The film concludes when Viola is robbed of her meager earnings—stupidly taking on the two men responsible with a deodorant spray—and ends up in hospital. After several non-communicative visits to the hospital, Angéla steals her keys and takes over her job at the toilets. While this indicates her concern for her mother—Kocsis regards it as a positive recognition of reality—it is not clear if this is a temporary resolution or if, like her mother, she is now locked into a life without prospect.
Viola's job experience—the obsessive and repetitive cleaning of toilets and floors—is carried over into her home life. On the tram home, she smells her hands and, when she gets there, she always bathes and scrubs herself systematically. Her daughter immediately opens all the windows. The flat is precisely and sparsely organized—a kind of mirror image of her room at the toilets. Here, apart from cleaning, Viola's job consists of supervising the toilets, receiving money from clients (both male and female, on opposing counters), and handing out the required/estimated amount of toilet paper. Her room is furnished with a deodorizing artificial plant and toilet rolls hanging against a red/maroon cloth background, with useful wall pockets. It is almost like an art exhibit, and when Angéla takes over, she opens a previously disguised cupboard, full of every conceivable brand of deodorant. The range of startling colors provides its own contrast with the reality of the job, and Angéla is soon employing the sprays actively.
While Viola and Angéla scarcely communicate in words, the similarities in their lives are quite apparent—they essentially respond to the world about them and the limited possibilities available. Like Iska's Journey, the film offers a critical commentary on the contemporary post-communist world. Mother and daughter eke out a living on Viola's income (she also works on Sundays). When “Uncle Flórián” arrives to stay with stories of hard times, he takes all of Viola's savings and disappears. Viola, despite being commended for her resistance to the thugs, will probably lose her job as a result of her injuries. The lonely hearts clubs and the evangelists remain the last resort for those whom society has passed by.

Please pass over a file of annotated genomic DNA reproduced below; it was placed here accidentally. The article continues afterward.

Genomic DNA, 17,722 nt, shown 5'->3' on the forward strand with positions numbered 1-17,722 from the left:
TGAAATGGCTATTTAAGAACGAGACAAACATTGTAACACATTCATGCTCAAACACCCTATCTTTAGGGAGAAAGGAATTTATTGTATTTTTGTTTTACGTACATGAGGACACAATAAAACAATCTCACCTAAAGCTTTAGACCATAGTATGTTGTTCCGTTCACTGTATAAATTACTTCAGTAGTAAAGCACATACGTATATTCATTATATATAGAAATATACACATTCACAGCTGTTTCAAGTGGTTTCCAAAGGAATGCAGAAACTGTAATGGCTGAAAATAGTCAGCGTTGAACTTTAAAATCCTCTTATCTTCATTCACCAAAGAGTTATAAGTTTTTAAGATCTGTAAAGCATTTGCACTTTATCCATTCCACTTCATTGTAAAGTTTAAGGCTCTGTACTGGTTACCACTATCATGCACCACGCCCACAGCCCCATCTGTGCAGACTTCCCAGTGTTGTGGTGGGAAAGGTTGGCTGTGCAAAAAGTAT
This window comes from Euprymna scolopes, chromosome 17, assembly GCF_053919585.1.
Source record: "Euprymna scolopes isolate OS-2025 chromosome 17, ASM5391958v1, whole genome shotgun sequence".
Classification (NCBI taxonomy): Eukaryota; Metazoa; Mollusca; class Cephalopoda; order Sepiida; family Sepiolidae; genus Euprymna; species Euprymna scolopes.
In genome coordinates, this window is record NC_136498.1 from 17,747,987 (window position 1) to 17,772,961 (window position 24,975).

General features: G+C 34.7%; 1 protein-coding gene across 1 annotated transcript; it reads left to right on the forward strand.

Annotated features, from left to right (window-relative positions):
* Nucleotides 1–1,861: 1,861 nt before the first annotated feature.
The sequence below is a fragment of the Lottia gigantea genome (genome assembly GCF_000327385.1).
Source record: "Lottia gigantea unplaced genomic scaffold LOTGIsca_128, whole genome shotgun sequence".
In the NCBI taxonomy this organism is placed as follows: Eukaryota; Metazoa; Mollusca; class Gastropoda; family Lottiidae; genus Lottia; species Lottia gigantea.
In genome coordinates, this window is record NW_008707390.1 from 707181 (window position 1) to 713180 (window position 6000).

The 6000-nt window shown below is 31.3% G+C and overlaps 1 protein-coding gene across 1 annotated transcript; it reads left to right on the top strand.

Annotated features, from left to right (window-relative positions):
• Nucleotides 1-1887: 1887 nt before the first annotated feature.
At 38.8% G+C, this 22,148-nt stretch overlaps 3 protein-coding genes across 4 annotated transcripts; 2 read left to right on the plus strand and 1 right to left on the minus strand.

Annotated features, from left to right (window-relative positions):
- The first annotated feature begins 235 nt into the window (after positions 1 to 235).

The film's primary strength lies in its sophisticated and restrained style. Filmed in wide-screen, Kocsis focuses on images of separation. When the two women watch their regular television show—an Italian crime series—they sit side by side on a sofa as the camera observes them from the point of view of the television set. When Angéla brings Emil home, they assume similar positions. Angéla and Martina also face the camera for their meetings on the park bench. Corridor shots draw explicit parallels between the routines of home and work. But while the visual composition remains striking, it always remains subservient to observation. Critics have linked the film to Kaurismaki, Jarmusch, the Dardenne brothers, and Chantal Akerman, but, while this indicates something of the film's flavor, Kocsis's film is in no way derivative. Her principal concern throughout is with the inner reality of her characters.
Kocsis's interest in Asian cinema and in directors like Antonioni is readily apparent in her fastidious attention to composition. The down-at-heel and mundane surroundings are presented in compositions that become almost abstract. This applies not only to the flat and the toilets, but also to the walkway outside their flat, railway and motorway bridges, and the dilapidated park where Angéla and Martina meet. However, visual style is never allowed to dominate or draw attention to itself and consistently frames the action.